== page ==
The problem with performance pay, in my opinion only, is that the primary measure of whether or not a teacher is rated effective or exceptional, etc., is standardized test scores. I’ve taught at schools that had very high scores (one was the highest scoring Title 1 school in the state at the time) and schools that had very low scores (one was in the bottom 5% of all schools in the state). So was I an exceptional teacher at one school – one of the best teachers in the state! – and then the very next year a complete incompetent – one of the worst in the state?

Unless the state intends to require all children to be enrolled in public boarding schools, wherein the school staffs have complete control over all aspects of a child’s life, then performance pay is not only unfair, it also leads to all kinds of ethical problems. For example, just a couple:

  • The best teachers will flock to the highest-performing schools in the most desirable demographics. Who’s going to risk their careers and income (and family’s welfare) on something as unpredictable (and beyond schools’ control) as, for example, inner-city dynamics?

  • Rather than creating a positive work environment where all teachers are working for student achievement, performance pay may set professionals against each other. No one will want to work with slower learners, or students who come to school behind grade level, or students whose families just can’t seem to get them to school on time (or at all), etc.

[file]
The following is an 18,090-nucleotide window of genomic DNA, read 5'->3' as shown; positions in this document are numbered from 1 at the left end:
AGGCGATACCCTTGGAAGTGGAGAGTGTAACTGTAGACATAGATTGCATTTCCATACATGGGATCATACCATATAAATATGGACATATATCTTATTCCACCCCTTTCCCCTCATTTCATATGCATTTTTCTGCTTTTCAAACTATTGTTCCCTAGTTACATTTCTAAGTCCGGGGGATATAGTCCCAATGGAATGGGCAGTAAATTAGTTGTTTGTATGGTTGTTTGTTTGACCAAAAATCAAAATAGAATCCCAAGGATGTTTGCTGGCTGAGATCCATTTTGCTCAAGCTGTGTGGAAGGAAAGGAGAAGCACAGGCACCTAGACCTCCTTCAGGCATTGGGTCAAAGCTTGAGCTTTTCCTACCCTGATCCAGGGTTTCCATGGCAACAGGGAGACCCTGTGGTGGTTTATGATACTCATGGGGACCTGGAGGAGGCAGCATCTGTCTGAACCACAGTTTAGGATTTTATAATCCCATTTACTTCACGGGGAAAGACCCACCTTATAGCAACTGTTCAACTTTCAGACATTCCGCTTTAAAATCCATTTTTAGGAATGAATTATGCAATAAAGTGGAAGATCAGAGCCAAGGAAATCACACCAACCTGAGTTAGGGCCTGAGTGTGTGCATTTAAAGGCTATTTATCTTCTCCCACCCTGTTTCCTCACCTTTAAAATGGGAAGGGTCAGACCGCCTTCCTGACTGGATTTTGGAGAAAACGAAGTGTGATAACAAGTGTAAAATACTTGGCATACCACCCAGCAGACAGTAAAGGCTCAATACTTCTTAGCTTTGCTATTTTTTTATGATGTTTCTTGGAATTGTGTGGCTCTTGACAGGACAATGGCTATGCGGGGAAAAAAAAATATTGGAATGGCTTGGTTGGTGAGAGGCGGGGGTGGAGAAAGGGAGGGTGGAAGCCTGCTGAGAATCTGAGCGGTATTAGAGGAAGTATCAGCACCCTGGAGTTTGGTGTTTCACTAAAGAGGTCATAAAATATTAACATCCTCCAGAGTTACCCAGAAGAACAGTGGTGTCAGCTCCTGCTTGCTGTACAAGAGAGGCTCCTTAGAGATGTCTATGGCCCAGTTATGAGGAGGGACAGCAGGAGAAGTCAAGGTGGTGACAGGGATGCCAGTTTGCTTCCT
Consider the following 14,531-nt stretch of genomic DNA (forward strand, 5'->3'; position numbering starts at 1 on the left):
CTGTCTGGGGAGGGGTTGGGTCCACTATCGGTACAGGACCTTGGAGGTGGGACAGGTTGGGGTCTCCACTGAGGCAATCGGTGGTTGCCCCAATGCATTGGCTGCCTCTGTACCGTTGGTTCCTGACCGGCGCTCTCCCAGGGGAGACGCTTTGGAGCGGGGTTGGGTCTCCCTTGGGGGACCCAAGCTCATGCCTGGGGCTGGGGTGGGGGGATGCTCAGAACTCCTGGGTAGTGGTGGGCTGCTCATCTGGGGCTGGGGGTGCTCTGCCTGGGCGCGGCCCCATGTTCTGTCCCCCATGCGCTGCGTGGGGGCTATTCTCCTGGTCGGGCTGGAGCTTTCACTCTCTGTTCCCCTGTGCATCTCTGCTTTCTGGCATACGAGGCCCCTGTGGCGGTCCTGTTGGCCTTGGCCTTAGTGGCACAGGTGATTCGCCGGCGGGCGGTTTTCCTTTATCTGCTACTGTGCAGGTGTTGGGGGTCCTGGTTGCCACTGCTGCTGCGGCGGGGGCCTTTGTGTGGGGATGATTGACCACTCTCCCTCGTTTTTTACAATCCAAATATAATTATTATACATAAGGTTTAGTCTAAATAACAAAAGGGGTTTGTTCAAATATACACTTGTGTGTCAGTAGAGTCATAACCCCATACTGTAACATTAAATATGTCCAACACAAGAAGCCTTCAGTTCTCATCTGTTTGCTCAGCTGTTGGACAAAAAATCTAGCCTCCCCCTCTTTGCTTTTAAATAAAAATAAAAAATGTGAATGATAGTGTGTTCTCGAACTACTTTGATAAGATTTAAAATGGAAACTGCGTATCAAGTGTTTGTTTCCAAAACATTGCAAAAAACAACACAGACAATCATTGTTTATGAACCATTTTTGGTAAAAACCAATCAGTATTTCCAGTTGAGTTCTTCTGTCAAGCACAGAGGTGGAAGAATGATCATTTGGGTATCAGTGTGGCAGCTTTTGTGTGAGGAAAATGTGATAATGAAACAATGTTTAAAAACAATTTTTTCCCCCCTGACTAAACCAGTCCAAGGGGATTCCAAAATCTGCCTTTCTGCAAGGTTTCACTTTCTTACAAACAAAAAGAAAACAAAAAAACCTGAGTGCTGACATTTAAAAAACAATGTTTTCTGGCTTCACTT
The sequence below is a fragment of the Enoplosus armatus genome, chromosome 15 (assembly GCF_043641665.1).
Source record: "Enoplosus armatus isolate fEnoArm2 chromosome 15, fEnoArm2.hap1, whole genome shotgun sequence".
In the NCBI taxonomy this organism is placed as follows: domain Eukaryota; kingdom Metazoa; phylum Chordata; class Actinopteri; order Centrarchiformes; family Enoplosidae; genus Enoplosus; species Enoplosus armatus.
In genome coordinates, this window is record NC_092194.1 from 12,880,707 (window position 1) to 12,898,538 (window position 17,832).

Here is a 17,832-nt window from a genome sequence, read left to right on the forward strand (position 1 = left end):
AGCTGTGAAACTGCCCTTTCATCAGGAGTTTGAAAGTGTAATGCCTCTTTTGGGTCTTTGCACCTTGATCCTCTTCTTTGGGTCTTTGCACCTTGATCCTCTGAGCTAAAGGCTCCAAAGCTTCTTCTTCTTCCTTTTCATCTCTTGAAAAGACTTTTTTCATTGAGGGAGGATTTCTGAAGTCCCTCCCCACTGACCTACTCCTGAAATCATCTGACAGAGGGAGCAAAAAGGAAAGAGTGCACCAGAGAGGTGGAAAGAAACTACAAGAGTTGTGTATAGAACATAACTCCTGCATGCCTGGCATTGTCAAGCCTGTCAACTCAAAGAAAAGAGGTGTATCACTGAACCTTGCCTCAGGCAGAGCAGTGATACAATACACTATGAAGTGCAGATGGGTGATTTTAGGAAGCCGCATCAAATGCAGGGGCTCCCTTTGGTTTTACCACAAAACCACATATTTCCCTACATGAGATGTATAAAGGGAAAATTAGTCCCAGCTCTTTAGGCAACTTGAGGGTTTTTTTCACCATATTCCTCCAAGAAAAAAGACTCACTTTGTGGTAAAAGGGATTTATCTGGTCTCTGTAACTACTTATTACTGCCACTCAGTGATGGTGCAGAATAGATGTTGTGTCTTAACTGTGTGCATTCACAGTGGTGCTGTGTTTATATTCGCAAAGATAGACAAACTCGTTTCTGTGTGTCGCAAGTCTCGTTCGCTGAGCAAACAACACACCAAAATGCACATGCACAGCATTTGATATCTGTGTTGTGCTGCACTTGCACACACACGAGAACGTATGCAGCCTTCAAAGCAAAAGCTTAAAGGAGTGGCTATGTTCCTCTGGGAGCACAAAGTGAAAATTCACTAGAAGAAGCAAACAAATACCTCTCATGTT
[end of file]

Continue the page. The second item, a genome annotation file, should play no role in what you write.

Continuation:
While I think it is completely unethical ever to hold children back intentionally (and I’m one of those teachers who spend hundreds of dollars of my own money each year), I can also see the pressures that are causing this sort of mentality. Without God’s grace, and a firm rooting in the Sacraments and prayer, I’m fearful what my own reaction would be if I thought my family’s security and my career were on the line (single mom, sole source of income).

In the interest of full disclosure, I am a public school teacher, and a union member. We don’t have performance pay in my district at this time, and I doubt we will before I retire (15+ years from now). Personally, I’d love see our culture, and our government, start viewing teachers as an asset, rather than a liability. Just saying…

God bless you!

Gertie


#10

:banghead:

It bothers me that this does not surprise me at all. In today’s world this makes perfect sense.

If anyone had any sense at ABC, NBC, or CBS she would be on the morning show circuit for the next month.


#11

Please, no facts. Anti-union conservative talking points only.

You really should watch more FOX. :wink:


#12

In the interest of full disclosure, I am a public school teacher. I am not a union member (unions are prohibited for govt employees in North Carolina. I am also not a member of the NEA’s so-called professional association.
Yes. It’s called Race to the Top, or better, Race to a Flop, or Race to a Stop.